(b) to any offence under sections 25, 26 or 27 of the Road Traffic Offenders Act 1988,

(c) to any offence against any other enactment relating to the use of vehicles on roads, and

(d) to manslaughter, or in Scotland culpable homicide, by the driver of a motor vehicle.

(2) Where the driver of a vehicle is alleged to be guilty of an offence to which this section applies—

(a) the person keeping the vehicle shall give such information as to the identity of the driver as he may be required to give by or on behalf of a chief officer of police, and

(b) any other person shall if required as stated above give any information which it is in his power to give and may lead to identification of the driver.

(3) Subject to the following provisions, a person who fails to comply with a requirement under subsection (2) above shall be guilty of an offence.

(4) A person shall not be guilty of an offence by virtue of paragraph (a) of subsection (2) above if he shows that he did not know and could not with reasonable diligence have ascertained who the driver of the vehicle was.

(5) Where a body corporate is guilty of an offence under this section and the offence is proved to have been committed with the consent or connivance of, or to be attributable to neglect on the part of, a director, manager, secretary or other similar officer of the body corporate, or a person who was purporting to act in any such capacity, he, as well as the body corporate, is guilty of that offence and liable to be proceeded against and punished accordingly.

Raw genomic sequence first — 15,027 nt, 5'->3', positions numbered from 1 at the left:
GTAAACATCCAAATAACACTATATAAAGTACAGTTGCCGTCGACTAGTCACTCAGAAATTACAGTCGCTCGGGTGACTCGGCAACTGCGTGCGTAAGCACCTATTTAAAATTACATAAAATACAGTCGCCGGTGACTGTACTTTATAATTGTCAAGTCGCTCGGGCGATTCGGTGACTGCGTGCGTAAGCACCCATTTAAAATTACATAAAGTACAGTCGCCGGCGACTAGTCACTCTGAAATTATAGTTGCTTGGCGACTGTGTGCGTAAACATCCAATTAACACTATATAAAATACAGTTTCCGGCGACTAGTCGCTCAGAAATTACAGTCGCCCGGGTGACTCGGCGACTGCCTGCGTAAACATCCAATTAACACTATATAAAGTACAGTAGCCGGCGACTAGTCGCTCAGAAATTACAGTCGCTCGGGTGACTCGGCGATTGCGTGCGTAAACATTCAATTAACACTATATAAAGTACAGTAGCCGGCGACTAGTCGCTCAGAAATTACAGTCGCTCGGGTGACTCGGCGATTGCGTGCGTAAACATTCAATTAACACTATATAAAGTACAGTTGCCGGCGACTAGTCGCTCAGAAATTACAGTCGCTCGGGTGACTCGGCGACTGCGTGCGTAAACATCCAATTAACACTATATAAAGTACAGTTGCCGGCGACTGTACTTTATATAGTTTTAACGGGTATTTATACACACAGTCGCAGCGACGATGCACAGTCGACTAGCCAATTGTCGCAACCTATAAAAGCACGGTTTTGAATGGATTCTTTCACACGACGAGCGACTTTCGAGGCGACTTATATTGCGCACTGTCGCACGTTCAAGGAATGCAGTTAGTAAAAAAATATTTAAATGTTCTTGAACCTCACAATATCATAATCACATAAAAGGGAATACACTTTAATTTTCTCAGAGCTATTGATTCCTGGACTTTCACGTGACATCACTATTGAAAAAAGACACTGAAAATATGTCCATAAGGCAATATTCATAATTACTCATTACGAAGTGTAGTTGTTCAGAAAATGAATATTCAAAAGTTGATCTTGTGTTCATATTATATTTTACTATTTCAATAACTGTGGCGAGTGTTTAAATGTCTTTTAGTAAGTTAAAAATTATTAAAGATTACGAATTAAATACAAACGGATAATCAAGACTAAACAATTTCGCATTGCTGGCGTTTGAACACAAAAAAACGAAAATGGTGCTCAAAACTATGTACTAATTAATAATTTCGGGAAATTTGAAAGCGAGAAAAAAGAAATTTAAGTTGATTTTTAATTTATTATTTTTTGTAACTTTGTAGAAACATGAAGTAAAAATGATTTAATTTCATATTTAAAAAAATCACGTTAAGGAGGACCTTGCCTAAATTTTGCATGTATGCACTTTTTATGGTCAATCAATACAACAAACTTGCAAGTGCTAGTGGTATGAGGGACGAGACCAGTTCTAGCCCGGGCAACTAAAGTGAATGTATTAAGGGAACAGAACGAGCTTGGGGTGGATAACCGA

(6) Where the alleged offender is a body corporate, or in Scotland a partnership or an unincorporated association, or the proceedings are brought against him by virtue of subsection (5) above or subsection (11) below, subsection (4) above shall not apply unless, in addition to the matters there mentioned, the alleged offender shows that no record was kept of the persons who drove the vehicle and that the failure to keep a record was reasonable.

(7) A requirement under subsection (2) may be made by written notice served by post; and where it is so made—

(a) it shall have effect as a requirement to give the information within the period of 28 days beginning with the day on which the notice is served, and

(b) the person on whom the notice is served shall not be guilty of an offence under this section if he shows either that he gave the information as soon as reasonably practicable after the end of that period or that it has not been reasonably practicable for him to give it.

(8) Where the person on whom a notice under subsection (7) above is to be served is a body corporate, the notice is duly served if it is served on the secretary or clerk of that body.